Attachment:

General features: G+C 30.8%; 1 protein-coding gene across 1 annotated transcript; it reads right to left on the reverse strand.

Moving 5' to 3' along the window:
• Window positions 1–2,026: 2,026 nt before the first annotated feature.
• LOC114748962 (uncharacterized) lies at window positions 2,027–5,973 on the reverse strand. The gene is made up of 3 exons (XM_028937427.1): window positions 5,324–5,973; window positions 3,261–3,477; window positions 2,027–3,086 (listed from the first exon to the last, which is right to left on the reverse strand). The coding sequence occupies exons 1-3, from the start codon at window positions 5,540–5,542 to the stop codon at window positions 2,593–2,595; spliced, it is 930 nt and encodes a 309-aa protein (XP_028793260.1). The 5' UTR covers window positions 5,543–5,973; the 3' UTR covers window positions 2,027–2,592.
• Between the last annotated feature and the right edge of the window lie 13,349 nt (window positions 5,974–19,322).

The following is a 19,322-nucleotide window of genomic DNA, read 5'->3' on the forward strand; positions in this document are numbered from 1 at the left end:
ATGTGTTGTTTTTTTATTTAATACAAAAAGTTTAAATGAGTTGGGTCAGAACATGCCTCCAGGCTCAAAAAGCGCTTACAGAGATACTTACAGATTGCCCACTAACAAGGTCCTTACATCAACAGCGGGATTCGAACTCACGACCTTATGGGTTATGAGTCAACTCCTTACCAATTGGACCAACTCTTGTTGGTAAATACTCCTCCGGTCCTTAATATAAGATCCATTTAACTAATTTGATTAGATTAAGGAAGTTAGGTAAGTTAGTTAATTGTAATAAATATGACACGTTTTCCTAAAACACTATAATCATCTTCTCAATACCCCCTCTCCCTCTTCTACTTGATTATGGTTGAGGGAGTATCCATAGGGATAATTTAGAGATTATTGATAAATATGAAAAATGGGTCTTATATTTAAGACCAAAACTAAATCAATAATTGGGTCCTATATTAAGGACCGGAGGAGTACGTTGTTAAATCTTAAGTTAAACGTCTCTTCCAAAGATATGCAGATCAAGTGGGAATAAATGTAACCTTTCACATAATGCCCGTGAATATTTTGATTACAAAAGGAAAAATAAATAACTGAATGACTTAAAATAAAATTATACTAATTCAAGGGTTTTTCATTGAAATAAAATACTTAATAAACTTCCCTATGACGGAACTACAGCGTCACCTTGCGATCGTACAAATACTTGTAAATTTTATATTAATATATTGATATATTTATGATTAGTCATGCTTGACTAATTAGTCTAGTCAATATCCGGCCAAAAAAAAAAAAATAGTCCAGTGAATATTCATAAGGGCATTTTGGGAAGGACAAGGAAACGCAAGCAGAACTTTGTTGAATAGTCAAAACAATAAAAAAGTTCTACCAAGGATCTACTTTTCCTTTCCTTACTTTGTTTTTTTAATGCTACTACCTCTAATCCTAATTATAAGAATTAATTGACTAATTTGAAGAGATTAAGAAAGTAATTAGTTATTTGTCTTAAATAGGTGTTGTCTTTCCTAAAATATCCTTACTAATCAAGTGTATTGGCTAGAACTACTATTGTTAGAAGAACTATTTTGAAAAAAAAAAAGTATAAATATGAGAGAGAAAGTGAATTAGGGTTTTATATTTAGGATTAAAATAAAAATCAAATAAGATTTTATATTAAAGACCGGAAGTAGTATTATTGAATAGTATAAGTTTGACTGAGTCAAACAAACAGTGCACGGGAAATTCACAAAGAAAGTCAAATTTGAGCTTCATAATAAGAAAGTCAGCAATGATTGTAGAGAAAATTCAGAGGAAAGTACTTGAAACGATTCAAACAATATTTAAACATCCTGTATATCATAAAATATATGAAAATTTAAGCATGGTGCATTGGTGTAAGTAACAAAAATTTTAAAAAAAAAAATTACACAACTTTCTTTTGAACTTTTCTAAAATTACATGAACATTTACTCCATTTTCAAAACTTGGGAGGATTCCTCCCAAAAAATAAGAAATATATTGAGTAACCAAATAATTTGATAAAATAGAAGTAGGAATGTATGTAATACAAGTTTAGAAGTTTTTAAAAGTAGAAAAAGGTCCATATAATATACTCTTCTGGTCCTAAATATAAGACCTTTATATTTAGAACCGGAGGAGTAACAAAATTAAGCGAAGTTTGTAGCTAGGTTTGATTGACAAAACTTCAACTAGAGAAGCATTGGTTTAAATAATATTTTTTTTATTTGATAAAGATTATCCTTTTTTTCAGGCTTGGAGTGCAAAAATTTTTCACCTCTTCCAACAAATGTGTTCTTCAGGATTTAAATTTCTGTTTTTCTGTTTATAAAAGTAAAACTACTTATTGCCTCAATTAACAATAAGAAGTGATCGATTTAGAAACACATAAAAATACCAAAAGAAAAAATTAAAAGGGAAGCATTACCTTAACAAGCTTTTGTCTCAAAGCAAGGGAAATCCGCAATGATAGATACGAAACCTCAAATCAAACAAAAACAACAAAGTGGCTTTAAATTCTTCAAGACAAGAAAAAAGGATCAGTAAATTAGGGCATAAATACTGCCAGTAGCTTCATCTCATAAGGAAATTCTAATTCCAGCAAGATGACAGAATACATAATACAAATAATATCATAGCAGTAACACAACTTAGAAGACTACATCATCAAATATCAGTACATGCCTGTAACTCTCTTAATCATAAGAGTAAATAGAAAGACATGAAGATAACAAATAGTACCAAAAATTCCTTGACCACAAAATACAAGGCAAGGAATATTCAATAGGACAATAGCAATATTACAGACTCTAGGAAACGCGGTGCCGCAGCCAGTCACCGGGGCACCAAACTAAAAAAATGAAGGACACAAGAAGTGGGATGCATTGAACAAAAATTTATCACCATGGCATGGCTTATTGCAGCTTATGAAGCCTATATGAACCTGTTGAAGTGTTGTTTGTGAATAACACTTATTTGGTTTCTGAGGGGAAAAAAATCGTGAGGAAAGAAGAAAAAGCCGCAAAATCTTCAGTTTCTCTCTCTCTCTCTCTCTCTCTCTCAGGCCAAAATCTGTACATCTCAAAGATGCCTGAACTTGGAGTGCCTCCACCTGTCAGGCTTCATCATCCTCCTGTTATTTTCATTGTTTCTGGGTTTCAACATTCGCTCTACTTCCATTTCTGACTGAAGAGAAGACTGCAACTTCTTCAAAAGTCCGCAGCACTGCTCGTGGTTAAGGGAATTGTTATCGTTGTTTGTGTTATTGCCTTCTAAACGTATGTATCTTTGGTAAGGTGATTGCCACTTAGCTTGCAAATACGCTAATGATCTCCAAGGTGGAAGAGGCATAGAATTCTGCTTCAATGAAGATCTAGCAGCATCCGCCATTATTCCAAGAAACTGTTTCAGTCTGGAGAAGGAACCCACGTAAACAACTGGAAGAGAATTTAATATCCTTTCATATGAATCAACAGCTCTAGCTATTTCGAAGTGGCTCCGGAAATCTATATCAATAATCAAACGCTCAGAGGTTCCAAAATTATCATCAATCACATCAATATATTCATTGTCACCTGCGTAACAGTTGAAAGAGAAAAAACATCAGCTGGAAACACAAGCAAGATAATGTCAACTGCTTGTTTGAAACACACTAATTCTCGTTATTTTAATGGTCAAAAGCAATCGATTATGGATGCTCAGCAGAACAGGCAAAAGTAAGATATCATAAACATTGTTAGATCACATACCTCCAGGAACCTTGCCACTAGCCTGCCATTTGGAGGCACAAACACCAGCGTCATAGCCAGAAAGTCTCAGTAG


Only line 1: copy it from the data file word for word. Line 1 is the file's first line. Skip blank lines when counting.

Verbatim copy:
General features: G+C 30.8%; 1 protein-coding gene across 1 annotated transcript; it reads right to left on the reverse strand.